Where the Last Page had all the OMG’s…

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Truths and a Lie. The girls played it all the time in their tiny cabin at Camp Nightingale. Vivian, Natalie, Allison, and first-time camper Emma Davis, the youngest of the group. The games ended when Emma sleepily watched the others sneak out of the cabin in the dead of night. The last she–or anyone–saw of them was Vivian closing the cabin door behind her, hushing Emma with a finger pressed to her lips. Now a rising star in the New York art scene, Emma turns her past into paintings–massive canvases filled with dark leaves and gnarled branches that cover ghostly shapes in white dresses. The paintings catch the attention of Francesca Harris-White, the socialite and wealthy owner of Camp Nightingale. When Francesca implores her to return to the newly reopened camp as a painting instructor, Emma sees an opportunity to try to find out what really happened to her friends. Yet it’s immediately clear that all is not right at Camp Nightingale. Already haunted by memories from fifteen years ago, Emma discovers a security camera pointed directly at her cabin, mounting mistrust from Francesca and, most disturbing of all, cryptic clues Vivian left behind about the camp’s twisted origins. As she digs deeper, Emma finds herself sorting through lies from the past while facing threats from both man and nature in the present. And the closer she gets to the truth about Camp Nightingale, the more she realizes it may come at a deadly price. (From Goodreads)

What I enjoyed about this one is the twists and turns happening all throughout the novel. You think it’s one thing, but it’s leading to another, yet out comes another possible solution to the mystery however it ends up being another red herring and so on. The guessing games keep the book on your toes.

The plot flows through smoothly, alternating between past and present so you get a feel for the background story on the events leading up as to why Emma is back. There were times where you had to question her sanity  because her behavior was erratic and unstable. As mentioned before, the guessing games throughout the novel kept the plot going and exciting to read. Expect mean girl behavior and shenanigans, and Emma’s character overall isn’t too likable but tolerable at the most. Vivian isn’t any better but the role she takes upon herself as a ‘big sister’ is endearing and gets instant idolization from Emma.

What I loved the most about this book is I wasn’t expecting such a great ending. I was thinking it was going to be a lackluster one at the most with a simple explanation as to what was behind the girls disappearances. It’s not until literally, the last pages of the novel where you get hit with a mega surprise and it was instant mind blow. I was left shocked for a fair amount of time as it was expertly done.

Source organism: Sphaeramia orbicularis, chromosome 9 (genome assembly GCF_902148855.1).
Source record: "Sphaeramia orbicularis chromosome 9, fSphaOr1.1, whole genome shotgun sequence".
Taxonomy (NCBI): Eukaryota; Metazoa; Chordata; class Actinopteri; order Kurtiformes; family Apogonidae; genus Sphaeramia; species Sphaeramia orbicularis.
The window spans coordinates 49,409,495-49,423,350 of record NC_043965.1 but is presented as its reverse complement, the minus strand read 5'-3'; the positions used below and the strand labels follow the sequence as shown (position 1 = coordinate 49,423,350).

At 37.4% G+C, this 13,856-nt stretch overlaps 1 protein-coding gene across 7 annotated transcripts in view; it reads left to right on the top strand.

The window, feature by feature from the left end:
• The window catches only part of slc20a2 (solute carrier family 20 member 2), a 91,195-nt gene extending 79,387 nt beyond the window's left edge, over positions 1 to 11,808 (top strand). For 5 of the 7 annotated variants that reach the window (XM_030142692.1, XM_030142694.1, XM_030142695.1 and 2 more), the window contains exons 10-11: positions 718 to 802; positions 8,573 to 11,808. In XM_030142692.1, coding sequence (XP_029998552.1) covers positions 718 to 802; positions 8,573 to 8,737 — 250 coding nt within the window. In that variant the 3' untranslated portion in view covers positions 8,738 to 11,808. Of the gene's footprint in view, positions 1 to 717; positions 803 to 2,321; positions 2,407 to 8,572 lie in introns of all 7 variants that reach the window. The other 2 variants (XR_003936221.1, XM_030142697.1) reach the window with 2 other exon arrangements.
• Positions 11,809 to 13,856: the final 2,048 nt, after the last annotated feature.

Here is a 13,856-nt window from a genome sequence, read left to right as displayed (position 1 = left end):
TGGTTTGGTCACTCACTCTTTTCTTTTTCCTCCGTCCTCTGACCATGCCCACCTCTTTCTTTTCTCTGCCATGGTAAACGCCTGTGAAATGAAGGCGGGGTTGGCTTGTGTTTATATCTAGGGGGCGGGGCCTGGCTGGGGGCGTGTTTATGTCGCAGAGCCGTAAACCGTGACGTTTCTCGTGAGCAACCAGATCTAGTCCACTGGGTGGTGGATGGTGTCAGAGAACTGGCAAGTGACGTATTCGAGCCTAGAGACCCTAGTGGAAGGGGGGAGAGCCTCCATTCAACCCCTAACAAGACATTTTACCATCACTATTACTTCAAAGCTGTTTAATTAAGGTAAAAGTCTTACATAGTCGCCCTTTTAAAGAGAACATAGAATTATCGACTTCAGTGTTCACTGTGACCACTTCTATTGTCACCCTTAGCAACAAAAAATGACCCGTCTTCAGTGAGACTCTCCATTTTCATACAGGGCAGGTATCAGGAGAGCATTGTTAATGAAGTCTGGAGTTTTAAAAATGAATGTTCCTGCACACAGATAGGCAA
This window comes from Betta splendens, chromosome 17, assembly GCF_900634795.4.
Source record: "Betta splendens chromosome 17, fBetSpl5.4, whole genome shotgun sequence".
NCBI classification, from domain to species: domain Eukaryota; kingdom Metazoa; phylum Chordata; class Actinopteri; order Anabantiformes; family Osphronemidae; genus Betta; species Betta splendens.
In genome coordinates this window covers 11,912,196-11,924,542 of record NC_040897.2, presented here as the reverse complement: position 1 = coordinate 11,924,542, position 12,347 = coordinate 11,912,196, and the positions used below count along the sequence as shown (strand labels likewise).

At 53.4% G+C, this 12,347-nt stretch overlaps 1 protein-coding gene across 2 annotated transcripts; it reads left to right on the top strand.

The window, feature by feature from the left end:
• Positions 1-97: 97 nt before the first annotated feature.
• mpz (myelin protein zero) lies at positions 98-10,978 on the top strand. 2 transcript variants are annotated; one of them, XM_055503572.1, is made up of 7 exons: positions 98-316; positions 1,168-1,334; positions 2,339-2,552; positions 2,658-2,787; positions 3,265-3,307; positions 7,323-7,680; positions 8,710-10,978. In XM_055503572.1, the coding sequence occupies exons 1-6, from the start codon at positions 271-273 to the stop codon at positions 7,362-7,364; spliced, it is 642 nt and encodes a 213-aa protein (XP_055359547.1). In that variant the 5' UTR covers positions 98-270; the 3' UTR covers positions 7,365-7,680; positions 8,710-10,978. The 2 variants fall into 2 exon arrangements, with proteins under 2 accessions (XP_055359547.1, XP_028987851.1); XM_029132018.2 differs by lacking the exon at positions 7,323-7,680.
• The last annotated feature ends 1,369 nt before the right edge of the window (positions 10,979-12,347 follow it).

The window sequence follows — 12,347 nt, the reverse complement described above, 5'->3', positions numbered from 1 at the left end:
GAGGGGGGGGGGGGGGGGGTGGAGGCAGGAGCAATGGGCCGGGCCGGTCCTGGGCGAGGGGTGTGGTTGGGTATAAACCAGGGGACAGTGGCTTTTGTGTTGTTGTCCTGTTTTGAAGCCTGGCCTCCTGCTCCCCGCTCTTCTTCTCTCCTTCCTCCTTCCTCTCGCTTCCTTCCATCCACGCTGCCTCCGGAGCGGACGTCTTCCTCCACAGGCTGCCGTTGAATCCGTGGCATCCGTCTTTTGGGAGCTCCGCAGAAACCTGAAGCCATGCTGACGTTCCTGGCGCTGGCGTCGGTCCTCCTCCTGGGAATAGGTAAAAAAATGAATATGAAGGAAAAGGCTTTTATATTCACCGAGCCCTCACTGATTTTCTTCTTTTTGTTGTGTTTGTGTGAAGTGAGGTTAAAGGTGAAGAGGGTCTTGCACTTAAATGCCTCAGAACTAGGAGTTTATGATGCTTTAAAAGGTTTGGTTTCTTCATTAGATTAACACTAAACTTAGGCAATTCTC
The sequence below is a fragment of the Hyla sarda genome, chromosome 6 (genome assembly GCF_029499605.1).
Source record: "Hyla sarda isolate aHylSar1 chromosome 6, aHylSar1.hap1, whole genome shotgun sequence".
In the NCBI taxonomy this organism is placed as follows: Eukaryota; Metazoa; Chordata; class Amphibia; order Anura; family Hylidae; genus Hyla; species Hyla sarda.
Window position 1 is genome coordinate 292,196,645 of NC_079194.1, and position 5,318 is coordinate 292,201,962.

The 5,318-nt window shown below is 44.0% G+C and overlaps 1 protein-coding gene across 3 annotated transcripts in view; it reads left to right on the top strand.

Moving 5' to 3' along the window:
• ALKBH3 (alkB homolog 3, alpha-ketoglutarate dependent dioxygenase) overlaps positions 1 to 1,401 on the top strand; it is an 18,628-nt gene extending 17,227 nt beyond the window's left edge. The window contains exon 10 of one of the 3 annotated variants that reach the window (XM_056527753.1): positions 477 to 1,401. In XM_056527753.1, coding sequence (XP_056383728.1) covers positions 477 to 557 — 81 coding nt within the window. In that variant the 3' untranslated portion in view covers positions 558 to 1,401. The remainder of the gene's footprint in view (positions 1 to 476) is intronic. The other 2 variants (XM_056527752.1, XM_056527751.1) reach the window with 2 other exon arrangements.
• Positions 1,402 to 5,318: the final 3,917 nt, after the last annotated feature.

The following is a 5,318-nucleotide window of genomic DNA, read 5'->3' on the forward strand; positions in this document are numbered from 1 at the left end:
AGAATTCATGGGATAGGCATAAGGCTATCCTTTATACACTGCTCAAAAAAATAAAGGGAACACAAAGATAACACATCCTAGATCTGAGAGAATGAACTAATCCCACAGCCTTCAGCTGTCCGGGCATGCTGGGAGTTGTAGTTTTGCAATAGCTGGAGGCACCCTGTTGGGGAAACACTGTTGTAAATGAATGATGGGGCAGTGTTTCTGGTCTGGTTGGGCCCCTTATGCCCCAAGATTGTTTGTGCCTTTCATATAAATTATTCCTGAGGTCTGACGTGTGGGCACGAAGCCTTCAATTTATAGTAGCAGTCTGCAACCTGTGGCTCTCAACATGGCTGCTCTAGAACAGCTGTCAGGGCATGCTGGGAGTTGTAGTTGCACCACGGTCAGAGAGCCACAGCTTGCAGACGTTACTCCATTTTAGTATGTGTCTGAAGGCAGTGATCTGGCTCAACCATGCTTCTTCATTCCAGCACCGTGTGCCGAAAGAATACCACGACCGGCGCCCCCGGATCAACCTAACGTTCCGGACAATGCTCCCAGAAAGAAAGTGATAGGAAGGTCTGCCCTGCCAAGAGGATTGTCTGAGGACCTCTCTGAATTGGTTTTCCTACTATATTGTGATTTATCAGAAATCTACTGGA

I heard more good things about Sager’s other works so I’ll definitely be picking them up. Hope they’re just as good as this one!

I give it a 9 out of 10.  

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Bleak atmosphere but the writing and storytelling are excellent

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Inspector Erlendur returns in this gripping Icelandic thriller When a skeleton is discovered half-buried in a construction site outside of Reykjavík, Inspector Erlendur finds himself knee-deep in both a crime scene and an archeological dig. Bone by bone, the body is unearthed, and the brutalizing history of a family who lived near the building site comes to light along with it. Was the skeleton a man or a woman, a victim or a killer, and is this a simple case of murder or a long-concealed act of justice? As Erlendur tries to crack this cold case, he must also save his drug-addicted daughter from self destruction and somehow glue his hopelessly fractured family back together. (From Goodreads)

***Spoilers you have been warned***

I loved Jar City because of the dark bleak mood setting that’s described in Erlandur’s world. This one proves to be just the same. Coupled with a well written mystery that goes back into the past, this one lived up to the previous.

The book goes back and forth in time. It features on the past of a woman and her family and the horrendous abuse she endures. It leads up to the mystery surrounding the body found in the present. It’s good background storytelling and put in the missing pieces gradually as you progress in the book. Then as it goes forward to present day, you have Erlandur and his crew attempting to figure out the mystery but it also focuses on Erlandur’s past, and his attempt at patching things up with Eva Lind as she’s in a coma at the hospital.

Don’t expect twists and turns or any special revelations in this novel. It’s a subtle mystery but so well written that it’s a quick read and you’re so immersed into the book that the pages do fly by. It’s the writing style that makes it so good. The mood and setting is again, dark as usual. It’s more bleak than the previous one due to the subject matter and with what Erlandur experiences.

Admittedly, this isn’t for everyone. The physical, mental, emotional abuse featured in this book is hard to read. You sympathize with the mother and her children and Grimur is just one awful piece of garbage. Erlandur’s ghosts from the past is also revealed in this book and he’s got quite a lot of baggage on his shoulders (not including his ex wife and Eva Lind) but it gives his character more substance and he’s not just a presence in the novel. You also learn more about his colleagues (although I’d like to learn more about Elinborg) as they have their lives as well. I like this aspect of the novel as it shows what they do out of duty and gives them a more realistic human feel to the book.